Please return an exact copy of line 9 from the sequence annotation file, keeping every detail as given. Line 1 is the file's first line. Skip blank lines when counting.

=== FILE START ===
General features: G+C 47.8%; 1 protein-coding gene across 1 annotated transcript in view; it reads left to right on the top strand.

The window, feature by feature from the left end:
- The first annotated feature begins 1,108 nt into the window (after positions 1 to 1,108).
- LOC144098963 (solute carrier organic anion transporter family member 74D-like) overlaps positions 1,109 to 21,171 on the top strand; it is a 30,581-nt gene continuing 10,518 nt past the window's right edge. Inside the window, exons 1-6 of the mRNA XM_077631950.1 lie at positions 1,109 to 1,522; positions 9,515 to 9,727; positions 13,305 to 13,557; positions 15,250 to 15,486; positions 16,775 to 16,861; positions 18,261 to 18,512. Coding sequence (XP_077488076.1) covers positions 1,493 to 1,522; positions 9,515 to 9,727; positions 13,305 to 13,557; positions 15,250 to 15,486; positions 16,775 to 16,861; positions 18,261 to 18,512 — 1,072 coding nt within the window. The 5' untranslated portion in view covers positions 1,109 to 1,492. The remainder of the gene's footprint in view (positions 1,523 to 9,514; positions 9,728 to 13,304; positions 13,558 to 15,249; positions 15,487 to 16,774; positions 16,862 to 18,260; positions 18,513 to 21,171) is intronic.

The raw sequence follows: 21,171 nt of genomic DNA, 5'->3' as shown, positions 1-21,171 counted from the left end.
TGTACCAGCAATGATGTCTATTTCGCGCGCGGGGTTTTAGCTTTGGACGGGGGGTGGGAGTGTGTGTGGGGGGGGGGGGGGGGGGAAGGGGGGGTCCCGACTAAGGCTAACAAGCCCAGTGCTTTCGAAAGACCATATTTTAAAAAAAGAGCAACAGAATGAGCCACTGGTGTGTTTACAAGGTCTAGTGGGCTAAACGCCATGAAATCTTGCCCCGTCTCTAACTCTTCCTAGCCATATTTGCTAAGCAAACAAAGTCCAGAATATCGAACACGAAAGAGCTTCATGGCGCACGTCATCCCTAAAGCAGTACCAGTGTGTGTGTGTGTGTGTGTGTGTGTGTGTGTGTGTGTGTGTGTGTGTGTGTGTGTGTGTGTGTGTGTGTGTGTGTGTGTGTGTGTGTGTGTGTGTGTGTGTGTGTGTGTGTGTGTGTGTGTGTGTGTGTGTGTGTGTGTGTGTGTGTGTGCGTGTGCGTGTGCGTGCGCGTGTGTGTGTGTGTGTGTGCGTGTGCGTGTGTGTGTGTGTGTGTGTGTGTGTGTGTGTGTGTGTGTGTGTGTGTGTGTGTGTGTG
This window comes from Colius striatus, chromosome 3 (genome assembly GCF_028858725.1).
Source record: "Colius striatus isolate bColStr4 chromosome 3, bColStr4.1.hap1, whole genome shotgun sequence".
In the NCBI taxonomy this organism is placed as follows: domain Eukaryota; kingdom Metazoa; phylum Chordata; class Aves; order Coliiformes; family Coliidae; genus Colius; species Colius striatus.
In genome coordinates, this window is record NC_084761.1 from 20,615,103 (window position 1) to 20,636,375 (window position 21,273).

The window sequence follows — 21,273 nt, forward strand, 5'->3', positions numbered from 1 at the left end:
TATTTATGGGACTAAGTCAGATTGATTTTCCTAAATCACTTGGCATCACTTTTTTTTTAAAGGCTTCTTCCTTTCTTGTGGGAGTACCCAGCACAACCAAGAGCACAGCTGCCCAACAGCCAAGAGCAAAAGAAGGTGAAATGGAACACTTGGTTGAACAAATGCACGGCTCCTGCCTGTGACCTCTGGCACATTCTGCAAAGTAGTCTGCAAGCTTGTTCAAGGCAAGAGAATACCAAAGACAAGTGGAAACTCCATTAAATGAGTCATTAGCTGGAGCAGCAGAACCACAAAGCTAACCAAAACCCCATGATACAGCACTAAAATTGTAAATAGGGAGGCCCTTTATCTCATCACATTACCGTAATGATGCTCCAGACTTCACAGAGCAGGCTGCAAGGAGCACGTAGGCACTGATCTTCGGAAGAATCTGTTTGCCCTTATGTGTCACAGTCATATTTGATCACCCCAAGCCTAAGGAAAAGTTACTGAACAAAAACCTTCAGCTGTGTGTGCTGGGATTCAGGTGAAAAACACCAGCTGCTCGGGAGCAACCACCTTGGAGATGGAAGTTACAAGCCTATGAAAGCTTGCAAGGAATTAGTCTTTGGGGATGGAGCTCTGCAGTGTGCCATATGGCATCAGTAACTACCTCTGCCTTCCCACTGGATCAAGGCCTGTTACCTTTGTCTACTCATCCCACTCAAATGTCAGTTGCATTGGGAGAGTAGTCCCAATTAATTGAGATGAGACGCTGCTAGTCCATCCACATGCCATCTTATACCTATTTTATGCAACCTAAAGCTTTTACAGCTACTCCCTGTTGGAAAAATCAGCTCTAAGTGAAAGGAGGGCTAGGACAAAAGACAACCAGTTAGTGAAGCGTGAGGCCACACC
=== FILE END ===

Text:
In the NCBI taxonomy this organism is placed as follows: domain Eukaryota; kingdom Metazoa; phylum Chordata; class Aves; order Coliiformes; family Coliidae; genus Colius; species Colius striatus.